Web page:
Karin Nordström

Like many other animals, humans use visual cues to navigate through the environment. Our own movements through the surround generate wide-field optic flow across our retina that we use to ensure that we stay on a straight path, and avoid obstacles. Besides this type of motion, we also need to be able to discriminate objects that move relative to the remaining visual surround. For example, if you are playing tennis you can see the ball while you are running yourself, even though this scenario means that you have to disambiguate the ball’s motion from the self-generated optic flow. Such target detection in visual clutter is a challenging task by any system, man-made or natural. While artificial vision systems struggle to solve this task in real-time, despite using high-performing computers and top-end cameras, evolution has beautifully solved it even in the tiniest of insects, as well as in vertebrates such as us humans. The sophisticated flight behavior of insects during conspecific interactions and prey capture is evidence of this. This feat becomes even more impressive when considering that insects do this with a tiny brain and an eye with really poor resolution compared to even an old mobile phone camera. As opposed to humans, insects are accessible for in vivo electrophysiological recordings, and thus provide an excellent model system for investigating the mechanisms of motion vision, and in particular of target detection.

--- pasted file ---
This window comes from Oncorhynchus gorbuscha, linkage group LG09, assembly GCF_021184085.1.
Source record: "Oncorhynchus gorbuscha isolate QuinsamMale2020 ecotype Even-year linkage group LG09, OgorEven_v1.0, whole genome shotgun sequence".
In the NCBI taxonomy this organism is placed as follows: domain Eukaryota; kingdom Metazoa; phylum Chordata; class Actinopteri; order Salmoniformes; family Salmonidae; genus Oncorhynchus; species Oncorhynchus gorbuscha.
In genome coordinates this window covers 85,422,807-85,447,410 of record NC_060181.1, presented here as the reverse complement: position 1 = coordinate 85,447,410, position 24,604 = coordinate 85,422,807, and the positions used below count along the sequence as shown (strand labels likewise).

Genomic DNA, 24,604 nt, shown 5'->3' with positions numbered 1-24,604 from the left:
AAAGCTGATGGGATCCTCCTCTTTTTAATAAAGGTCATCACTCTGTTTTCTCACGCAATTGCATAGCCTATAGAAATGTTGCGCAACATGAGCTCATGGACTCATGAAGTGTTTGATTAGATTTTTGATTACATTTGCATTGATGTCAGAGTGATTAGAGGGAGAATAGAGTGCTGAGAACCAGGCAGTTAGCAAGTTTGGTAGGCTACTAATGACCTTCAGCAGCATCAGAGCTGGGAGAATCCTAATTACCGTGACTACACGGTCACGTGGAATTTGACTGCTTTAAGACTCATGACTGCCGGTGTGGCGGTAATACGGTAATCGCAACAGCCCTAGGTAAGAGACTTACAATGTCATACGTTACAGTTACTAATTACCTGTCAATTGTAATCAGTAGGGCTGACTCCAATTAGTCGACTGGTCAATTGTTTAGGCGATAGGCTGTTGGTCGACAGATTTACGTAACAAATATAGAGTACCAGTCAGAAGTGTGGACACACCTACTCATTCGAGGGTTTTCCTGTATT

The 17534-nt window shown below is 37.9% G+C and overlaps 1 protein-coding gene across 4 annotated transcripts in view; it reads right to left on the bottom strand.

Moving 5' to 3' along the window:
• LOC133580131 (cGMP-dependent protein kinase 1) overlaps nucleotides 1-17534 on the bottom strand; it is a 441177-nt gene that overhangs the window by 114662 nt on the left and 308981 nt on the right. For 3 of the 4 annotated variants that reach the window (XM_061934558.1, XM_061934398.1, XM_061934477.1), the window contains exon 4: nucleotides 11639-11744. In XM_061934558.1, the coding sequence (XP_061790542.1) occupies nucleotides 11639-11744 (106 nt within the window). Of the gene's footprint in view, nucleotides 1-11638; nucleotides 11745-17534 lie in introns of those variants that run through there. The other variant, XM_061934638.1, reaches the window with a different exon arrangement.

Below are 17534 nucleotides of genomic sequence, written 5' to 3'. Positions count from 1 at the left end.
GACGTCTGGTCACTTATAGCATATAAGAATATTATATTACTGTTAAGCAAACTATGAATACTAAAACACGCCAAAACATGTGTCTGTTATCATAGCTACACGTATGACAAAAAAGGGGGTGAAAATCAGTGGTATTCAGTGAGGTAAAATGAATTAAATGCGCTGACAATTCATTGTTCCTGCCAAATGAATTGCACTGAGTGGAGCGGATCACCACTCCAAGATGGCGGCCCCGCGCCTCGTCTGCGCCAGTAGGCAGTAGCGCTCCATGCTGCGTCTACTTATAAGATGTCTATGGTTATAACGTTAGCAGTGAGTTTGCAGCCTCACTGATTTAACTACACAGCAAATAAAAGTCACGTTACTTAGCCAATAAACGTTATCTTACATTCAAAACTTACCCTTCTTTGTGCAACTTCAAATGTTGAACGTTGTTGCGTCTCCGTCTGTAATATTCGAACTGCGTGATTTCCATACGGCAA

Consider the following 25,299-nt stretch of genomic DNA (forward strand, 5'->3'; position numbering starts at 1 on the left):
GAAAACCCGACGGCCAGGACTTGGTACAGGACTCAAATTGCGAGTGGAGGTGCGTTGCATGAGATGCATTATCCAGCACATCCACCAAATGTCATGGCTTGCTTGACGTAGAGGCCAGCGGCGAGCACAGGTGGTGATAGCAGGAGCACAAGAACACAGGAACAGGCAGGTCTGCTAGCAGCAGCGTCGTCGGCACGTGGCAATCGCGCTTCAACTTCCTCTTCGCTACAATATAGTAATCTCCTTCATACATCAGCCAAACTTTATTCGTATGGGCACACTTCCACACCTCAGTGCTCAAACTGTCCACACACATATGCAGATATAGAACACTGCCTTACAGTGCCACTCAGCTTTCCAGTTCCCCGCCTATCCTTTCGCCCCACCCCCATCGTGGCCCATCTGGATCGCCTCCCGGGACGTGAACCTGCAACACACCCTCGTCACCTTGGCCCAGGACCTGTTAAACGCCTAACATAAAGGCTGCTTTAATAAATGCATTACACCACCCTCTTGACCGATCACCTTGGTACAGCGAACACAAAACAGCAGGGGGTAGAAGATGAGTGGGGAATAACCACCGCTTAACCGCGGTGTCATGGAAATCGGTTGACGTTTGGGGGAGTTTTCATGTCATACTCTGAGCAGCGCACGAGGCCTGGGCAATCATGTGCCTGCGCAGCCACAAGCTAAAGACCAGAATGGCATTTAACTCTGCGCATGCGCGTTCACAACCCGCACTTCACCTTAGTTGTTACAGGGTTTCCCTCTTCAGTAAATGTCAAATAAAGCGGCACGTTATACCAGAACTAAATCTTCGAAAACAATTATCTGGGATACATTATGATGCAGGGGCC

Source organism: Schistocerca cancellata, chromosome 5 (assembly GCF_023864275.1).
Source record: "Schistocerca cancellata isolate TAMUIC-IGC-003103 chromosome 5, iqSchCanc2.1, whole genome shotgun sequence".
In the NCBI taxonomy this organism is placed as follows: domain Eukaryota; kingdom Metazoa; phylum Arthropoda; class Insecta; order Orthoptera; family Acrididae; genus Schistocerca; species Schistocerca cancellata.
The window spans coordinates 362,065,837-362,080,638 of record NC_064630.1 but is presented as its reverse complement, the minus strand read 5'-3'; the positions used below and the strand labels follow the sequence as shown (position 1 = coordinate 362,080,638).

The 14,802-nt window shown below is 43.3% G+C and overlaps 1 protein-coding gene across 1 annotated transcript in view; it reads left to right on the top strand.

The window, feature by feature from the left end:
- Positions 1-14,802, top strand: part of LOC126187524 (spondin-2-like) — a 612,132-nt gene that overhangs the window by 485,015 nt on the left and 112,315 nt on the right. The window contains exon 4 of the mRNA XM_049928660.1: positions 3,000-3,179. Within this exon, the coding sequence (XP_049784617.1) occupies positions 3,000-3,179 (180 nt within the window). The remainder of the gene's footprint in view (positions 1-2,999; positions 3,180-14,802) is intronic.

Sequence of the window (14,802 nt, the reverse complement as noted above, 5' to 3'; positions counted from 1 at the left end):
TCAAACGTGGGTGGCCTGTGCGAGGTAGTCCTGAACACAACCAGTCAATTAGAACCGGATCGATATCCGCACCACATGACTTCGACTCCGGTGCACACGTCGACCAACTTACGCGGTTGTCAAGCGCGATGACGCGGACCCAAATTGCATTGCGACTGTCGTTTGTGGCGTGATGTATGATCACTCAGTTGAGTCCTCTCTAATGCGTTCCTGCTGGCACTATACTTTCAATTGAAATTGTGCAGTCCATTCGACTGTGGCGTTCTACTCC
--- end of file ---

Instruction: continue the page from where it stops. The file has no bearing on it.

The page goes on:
In the Hoverfly Vision group we use hoverflies to understand how the nervous system codes visual information. We use a range of techniques, such as electrophysiology of single neurons in the fly brain and the descending nerve cord, quantitative behavior, free flight experiments, and field site measurements. Our naturalistic approach allows us to use behaviorally relevant stimuli in more controlled laboratory experiments.

For more information: https://hoverflyvision.weebly.com/

Last modified: 2022-02-28